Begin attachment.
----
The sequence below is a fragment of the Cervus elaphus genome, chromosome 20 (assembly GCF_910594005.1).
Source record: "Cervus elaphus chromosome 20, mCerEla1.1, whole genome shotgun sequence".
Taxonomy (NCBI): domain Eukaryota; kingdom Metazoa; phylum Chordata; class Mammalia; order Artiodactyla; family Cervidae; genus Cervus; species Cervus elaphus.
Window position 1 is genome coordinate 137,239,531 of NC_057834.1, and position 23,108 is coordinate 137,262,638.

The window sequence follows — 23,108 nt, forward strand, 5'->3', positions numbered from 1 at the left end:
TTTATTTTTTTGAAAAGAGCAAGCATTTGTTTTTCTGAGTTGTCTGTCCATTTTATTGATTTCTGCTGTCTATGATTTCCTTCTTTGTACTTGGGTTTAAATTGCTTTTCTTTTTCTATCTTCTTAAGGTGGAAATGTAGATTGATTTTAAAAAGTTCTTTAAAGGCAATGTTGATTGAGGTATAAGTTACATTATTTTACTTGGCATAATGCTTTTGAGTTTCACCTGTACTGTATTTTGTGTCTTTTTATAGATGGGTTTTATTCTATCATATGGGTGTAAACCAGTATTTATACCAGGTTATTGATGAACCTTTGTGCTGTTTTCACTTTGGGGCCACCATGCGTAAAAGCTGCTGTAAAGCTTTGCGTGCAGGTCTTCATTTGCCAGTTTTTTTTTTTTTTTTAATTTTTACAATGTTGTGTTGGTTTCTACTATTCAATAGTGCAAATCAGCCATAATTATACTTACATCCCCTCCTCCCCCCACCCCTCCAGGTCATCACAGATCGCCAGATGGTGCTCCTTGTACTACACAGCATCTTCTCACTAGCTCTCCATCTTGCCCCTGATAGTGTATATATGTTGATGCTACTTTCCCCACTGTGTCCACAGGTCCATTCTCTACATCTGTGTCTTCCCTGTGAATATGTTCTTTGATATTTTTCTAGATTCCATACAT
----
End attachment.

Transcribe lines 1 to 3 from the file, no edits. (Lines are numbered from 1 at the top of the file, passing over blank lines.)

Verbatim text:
The sequence below is a fragment of the Cervus elaphus genome, chromosome 20 (assembly GCF_910594005.1).
Source record: "Cervus elaphus chromosome 20, mCerEla1.1, whole genome shotgun sequence".
Taxonomy (NCBI): domain Eukaryota; kingdom Metazoa; phylum Chordata; class Mammalia; order Artiodactyla; family Cervidae; genus Cervus; species Cervus elaphus.